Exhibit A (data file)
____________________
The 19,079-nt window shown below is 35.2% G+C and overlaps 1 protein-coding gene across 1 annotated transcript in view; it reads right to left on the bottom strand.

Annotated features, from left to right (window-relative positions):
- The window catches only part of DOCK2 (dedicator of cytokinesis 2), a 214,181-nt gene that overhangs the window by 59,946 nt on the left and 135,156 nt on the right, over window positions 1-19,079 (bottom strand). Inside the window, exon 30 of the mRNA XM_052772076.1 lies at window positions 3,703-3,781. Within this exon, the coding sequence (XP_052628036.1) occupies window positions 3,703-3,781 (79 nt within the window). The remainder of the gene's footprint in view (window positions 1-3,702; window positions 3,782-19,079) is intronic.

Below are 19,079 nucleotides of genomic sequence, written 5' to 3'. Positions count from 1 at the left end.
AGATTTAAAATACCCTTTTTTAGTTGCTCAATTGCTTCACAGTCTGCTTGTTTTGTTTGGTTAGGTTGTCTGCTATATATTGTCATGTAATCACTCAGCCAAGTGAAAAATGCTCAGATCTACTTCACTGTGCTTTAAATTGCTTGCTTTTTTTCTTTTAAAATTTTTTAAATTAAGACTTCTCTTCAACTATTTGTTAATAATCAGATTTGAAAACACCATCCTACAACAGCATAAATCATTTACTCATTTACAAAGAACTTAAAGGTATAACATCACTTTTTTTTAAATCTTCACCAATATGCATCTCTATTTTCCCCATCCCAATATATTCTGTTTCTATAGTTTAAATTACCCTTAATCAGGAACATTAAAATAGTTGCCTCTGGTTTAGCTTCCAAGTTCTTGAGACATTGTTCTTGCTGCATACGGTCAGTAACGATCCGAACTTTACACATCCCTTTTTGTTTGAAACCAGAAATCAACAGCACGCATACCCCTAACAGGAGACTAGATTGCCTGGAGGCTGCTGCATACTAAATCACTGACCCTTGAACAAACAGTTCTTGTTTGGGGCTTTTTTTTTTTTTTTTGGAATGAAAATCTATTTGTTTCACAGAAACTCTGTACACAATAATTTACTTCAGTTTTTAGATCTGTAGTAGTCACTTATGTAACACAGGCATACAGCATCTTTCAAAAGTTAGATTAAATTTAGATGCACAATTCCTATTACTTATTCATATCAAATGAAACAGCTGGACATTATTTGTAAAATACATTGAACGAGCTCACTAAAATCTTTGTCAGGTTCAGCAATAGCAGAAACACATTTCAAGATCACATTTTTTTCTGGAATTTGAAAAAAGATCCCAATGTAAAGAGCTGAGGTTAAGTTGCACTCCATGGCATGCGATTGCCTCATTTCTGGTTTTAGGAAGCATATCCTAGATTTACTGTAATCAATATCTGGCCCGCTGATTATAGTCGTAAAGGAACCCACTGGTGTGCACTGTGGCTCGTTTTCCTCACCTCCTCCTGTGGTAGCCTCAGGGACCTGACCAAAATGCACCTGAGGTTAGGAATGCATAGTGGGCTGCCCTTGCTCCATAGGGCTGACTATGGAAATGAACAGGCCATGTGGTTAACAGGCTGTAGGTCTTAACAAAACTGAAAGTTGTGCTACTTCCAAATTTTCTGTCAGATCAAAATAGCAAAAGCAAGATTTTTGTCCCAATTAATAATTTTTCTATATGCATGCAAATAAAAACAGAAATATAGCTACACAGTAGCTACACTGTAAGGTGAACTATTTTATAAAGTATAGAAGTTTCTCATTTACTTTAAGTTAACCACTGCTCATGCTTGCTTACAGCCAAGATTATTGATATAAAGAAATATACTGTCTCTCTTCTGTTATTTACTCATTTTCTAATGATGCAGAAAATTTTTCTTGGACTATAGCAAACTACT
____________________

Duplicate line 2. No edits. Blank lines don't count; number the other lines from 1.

Annotated features, from left to right (window-relative positions):